Avila University’s department of theatre will present the gripping drama “These Shining Lives” by playwright Melanie Marnich. The play runs Thursday, February 22 to Sunday, February 25 on the Bill and Jean Buchanan Stage in Avila’s Goppert Theatre, 119th and Wornall.
“These Shining Lives,” tells the illuminating story of four women who entered the American workforce in the early 20th-century painting watch dials using a toxic radium compound.
Later to be known as “radium girls,” the factory workers contracted radiation poisoning by using the self-luminous paint. Many of the women later began to suffer from anemia, bone fractures, and necrosis of the jaw, a condition now known as radium jaw. Several of the women suffered painful deaths.
“These Shining Lives” dramatizes the suffering, but also tells of the litigation that followed. The women challenged their employer in a case over the right of individual workers who contract occupational diseases. Even the inventor of the radium dial paint, Dr. Sabin Von Sochocky, became a victim of the poisoning. He offered to help the radium girls in court before he died in 1928.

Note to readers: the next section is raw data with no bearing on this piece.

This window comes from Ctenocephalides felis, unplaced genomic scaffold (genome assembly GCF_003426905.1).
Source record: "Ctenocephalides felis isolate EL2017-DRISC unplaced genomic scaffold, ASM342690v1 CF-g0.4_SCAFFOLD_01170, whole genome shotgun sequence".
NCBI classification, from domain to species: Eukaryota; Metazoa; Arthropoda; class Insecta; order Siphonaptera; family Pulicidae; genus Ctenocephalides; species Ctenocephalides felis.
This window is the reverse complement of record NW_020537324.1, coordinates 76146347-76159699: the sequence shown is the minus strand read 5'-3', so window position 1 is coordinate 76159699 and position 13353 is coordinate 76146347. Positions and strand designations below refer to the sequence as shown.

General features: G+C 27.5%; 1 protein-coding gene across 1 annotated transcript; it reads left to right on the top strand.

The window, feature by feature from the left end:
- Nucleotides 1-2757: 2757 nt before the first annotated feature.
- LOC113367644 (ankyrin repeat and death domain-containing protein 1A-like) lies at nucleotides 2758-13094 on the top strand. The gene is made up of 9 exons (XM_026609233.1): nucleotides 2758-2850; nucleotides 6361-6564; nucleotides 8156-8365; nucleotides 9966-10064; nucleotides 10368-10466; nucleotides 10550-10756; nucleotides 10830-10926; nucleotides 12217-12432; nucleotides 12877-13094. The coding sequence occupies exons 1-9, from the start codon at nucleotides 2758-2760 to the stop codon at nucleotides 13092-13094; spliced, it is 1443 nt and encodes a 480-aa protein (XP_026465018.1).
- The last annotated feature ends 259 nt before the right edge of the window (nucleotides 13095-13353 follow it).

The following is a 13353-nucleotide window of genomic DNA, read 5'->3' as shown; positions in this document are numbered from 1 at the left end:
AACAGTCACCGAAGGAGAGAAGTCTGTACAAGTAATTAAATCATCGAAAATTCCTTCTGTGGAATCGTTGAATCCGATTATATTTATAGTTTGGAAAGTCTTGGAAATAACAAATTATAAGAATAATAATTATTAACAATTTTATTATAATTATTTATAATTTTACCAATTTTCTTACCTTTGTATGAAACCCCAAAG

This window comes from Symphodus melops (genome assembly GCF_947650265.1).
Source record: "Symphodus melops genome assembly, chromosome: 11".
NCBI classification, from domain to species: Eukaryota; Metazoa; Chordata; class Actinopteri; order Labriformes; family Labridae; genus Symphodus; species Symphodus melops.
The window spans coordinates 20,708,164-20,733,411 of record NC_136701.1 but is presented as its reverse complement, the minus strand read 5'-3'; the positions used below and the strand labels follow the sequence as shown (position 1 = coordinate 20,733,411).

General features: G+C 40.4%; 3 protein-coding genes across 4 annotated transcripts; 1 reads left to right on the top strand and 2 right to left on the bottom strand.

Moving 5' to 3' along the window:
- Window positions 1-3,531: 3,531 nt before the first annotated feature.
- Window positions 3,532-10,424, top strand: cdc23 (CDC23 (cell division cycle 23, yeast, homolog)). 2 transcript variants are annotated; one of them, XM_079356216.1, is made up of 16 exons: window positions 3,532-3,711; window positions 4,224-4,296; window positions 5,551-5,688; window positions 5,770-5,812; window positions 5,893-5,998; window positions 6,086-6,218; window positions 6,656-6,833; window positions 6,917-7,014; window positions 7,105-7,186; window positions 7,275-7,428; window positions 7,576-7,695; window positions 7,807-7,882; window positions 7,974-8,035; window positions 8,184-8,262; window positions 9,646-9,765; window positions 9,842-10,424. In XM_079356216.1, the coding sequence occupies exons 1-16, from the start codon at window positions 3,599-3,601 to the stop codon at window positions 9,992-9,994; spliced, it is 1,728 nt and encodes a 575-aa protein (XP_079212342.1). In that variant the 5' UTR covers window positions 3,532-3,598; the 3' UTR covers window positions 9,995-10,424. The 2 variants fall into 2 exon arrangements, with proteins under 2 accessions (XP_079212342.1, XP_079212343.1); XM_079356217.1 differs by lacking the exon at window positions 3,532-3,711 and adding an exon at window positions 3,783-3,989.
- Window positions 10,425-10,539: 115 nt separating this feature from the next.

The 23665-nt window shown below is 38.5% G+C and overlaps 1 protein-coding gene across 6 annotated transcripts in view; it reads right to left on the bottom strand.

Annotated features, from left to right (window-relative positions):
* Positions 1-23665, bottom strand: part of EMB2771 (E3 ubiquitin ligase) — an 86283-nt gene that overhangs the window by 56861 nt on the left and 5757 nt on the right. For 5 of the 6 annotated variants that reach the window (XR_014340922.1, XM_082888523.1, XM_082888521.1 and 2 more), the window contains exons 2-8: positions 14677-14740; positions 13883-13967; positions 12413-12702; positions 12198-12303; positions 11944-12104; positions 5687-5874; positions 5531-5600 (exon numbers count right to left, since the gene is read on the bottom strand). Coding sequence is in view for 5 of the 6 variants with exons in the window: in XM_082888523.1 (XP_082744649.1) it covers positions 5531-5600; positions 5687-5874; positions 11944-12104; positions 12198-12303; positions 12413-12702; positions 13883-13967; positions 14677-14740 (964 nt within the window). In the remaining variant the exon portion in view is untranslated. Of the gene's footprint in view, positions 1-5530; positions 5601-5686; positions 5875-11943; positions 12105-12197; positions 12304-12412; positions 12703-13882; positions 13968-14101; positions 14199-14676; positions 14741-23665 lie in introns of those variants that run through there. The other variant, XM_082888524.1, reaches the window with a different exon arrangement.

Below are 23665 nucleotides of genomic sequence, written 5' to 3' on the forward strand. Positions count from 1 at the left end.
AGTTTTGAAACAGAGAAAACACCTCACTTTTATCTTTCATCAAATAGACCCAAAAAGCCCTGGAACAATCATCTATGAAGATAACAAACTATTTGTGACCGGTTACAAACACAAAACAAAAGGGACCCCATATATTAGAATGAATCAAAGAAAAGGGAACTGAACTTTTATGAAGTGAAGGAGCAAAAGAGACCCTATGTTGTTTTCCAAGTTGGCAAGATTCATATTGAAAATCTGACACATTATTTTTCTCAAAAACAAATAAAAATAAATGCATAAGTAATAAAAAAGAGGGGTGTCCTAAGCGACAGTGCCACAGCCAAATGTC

The event holds an important place in the history of both the field of health and the labor rights movement. The case was settled in the autumn of 1928, and the settlement for each of the women was $10,000 (equivalent to $143,000 today).
Variety magazine raved in 2008 when “These Shining Lives” premiered at Center Stage in Baltimore. “…has a humanistic glow…clockwork precision…an initially comic and ultimately tragic look at how individual women find employment within a system more concerned with profit than safety.”
Goppert Theatre is located on the northeast corner of the Avila campus, 11901 Wornall Road, Kansas City, MO 64145. Tickets are available by emailing firstname.lastname@example.org or by calling 816.501.3699.